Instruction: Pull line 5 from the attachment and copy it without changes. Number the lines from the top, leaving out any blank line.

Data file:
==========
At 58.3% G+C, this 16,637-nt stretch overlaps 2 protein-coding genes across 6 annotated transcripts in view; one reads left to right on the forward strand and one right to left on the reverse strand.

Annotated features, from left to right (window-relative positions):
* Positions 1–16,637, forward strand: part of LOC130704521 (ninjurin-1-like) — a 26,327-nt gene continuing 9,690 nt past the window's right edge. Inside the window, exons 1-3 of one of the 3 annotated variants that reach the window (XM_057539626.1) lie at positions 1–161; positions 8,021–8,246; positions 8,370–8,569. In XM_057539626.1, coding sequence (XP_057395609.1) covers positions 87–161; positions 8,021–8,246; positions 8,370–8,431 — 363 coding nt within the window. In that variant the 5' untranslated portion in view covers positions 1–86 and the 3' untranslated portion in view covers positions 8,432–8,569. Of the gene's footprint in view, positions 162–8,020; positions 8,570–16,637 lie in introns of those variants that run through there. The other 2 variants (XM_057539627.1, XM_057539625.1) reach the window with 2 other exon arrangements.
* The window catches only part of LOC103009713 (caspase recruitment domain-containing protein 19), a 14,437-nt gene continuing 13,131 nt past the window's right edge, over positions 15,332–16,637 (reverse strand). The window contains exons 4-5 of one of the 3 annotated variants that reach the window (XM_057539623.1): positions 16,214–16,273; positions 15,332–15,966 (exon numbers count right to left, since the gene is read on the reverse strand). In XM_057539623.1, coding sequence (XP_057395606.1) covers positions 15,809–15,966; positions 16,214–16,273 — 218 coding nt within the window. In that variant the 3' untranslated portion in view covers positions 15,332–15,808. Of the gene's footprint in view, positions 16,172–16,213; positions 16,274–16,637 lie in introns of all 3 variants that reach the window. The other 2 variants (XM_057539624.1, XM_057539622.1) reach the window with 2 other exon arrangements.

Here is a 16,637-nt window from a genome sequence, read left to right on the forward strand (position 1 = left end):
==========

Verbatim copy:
Here is a 16,637-nt window from a genome sequence, read left to right on the forward strand (position 1 = left end):